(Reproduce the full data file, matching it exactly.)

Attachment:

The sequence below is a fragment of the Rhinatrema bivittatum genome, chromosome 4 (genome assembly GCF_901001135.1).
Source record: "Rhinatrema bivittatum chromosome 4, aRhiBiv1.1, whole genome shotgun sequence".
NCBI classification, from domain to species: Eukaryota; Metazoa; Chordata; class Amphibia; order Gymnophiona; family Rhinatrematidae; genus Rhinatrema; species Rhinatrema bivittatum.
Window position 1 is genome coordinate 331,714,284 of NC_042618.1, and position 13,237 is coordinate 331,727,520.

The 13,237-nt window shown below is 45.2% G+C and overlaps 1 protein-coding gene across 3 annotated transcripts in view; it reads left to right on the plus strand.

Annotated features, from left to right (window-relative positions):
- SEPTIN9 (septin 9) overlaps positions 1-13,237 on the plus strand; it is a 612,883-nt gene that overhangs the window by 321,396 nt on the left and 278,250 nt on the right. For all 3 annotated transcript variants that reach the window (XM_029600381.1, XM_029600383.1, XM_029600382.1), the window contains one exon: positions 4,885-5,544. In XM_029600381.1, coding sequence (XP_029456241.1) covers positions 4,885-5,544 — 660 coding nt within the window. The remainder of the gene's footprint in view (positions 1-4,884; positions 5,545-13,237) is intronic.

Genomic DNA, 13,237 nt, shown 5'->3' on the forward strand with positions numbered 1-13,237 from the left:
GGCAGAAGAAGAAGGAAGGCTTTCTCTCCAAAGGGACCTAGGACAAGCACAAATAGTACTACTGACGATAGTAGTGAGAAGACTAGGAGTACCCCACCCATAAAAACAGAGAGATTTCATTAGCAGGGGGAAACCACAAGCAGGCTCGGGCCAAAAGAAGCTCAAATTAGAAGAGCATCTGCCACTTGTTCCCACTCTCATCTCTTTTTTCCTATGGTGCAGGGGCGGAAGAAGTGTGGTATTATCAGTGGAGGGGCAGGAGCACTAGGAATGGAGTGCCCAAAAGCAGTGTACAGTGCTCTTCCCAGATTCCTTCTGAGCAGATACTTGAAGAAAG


The sequence below is a fragment of the Rhinatrema bivittatum genome, chromosome 4 (genome assembly GCF_901001135.1).
Source record: "Rhinatrema bivittatum chromosome 4, aRhiBiv1.1, whole genome shotgun sequence".
NCBI classification, from domain to species: Eukaryota; Metazoa; Chordata; class Amphibia; order Gymnophiona; family Rhinatrematidae; genus Rhinatrema; species Rhinatrema bivittatum.
Window position 1 is genome coordinate 331,714,284 of NC_042618.1, and position 13,237 is coordinate 331,727,520.

The 13,237-nt window shown below is 45.2% G+C and overlaps 1 protein-coding gene across 3 annotated transcripts in view; it reads left to right on the plus strand.

Annotated features, from left to right (window-relative positions):
- SEPTIN9 (septin 9) overlaps positions 1-13,237 on the plus strand; it is a 612,883-nt gene that overhangs the window by 321,396 nt on the left and 278,250 nt on the right. For all 3 annotated transcript variants that reach the window (XM_029600381.1, XM_029600383.1, XM_029600382.1), the window contains one exon: positions 4,885-5,544. In XM_029600381.1, coding sequence (XP_029456241.1) covers positions 4,885-5,544 — 660 coding nt within the window. The remainder of the gene's footprint in view (positions 1-4,884; positions 5,545-13,237) is intronic.

Genomic DNA, 13,237 nt, shown 5'->3' on the forward strand with positions numbered 1-13,237 from the left:
GGCAGAAGAAGAAGGAAGGCTTTCTCTCCAAAGGGACCTAGGACAAGCACAAATAGTACTACTGACGATAGTAGTGAGAAGACTAGGAGTACCCCACCCATAAAAACAGAGAGATTTCATTAGCAGGGGGAAACCACAAGCAGGCTCGGGCCAAAAGAAGCTCAAATTAGAAGAGCATCTGCCACTTGTTCCCACTCTCATCTCTTTTTTCCTATGGTGCAGGGGCGGAAGAAGTGTGGTATTATCAGTGGAGGGGCAGGAGCACTAGGAATGGAGTGCCCAAAAGCAGTGTACAGTGCTCTTCCCAGATTCCTTCTGAGCAGATACTTGAAGAAAG